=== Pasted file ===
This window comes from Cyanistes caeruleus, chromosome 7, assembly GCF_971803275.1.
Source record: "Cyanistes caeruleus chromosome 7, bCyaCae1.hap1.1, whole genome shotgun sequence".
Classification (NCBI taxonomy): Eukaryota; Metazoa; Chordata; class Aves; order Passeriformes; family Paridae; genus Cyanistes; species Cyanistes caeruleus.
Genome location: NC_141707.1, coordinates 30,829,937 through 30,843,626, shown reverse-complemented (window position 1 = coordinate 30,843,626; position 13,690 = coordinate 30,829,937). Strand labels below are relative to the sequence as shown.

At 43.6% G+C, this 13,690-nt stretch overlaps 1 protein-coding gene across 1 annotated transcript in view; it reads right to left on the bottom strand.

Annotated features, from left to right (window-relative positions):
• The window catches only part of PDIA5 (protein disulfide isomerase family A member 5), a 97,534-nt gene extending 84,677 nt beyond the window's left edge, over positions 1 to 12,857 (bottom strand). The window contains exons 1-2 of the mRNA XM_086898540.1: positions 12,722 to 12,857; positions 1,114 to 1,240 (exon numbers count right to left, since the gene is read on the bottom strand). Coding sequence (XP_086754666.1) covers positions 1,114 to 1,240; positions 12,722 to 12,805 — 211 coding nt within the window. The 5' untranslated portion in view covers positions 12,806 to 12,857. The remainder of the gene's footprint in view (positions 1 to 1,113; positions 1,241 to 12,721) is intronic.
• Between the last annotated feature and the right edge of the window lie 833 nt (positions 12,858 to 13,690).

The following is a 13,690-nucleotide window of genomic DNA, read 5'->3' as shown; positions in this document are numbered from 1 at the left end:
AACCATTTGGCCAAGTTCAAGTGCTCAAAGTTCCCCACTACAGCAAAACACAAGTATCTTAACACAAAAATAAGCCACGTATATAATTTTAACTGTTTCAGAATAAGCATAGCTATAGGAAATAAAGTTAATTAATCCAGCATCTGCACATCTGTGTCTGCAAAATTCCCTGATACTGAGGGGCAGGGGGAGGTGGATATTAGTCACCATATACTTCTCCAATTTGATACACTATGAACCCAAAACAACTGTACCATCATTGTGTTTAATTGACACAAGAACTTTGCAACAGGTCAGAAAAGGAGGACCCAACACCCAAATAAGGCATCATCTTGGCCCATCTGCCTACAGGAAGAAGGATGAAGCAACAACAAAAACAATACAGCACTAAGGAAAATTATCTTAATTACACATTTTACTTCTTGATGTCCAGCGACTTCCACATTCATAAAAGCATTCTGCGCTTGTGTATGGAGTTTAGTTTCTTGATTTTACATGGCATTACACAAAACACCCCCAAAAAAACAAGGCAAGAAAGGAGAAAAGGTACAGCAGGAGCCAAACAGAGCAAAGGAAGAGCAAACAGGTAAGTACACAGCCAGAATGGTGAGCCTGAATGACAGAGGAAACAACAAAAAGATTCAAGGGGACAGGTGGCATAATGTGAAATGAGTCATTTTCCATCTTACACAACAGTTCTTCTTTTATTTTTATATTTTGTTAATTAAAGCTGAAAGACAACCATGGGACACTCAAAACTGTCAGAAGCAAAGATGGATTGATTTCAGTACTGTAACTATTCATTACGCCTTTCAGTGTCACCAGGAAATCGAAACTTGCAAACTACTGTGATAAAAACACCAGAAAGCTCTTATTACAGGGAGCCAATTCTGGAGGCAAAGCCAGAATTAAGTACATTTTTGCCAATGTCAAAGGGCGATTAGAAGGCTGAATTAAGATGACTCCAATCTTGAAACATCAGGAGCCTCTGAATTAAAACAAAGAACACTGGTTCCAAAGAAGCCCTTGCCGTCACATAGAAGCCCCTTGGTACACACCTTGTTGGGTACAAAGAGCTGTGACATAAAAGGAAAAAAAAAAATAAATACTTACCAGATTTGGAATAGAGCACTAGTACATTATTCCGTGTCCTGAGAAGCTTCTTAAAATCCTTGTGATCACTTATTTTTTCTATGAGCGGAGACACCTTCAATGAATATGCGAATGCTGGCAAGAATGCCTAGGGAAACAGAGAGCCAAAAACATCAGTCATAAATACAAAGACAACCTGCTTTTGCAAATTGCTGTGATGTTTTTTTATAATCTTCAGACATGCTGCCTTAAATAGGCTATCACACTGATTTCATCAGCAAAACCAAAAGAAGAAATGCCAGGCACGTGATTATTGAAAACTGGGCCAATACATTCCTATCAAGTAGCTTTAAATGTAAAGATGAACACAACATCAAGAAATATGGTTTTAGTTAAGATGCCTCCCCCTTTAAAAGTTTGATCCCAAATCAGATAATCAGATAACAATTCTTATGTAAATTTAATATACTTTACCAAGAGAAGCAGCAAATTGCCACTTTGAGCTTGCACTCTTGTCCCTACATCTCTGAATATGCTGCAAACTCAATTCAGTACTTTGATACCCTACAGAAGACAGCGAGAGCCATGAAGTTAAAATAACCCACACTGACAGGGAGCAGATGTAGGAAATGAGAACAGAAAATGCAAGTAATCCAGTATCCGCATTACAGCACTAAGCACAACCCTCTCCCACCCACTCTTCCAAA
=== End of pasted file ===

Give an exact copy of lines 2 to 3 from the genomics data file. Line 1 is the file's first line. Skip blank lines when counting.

Source record: "Cyanistes caeruleus chromosome 7, bCyaCae1.hap1.1, whole genome shotgun sequence".
Classification (NCBI taxonomy): Eukaryota; Metazoa; Chordata; class Aves; order Passeriformes; family Paridae; genus Cyanistes; species Cyanistes caeruleus.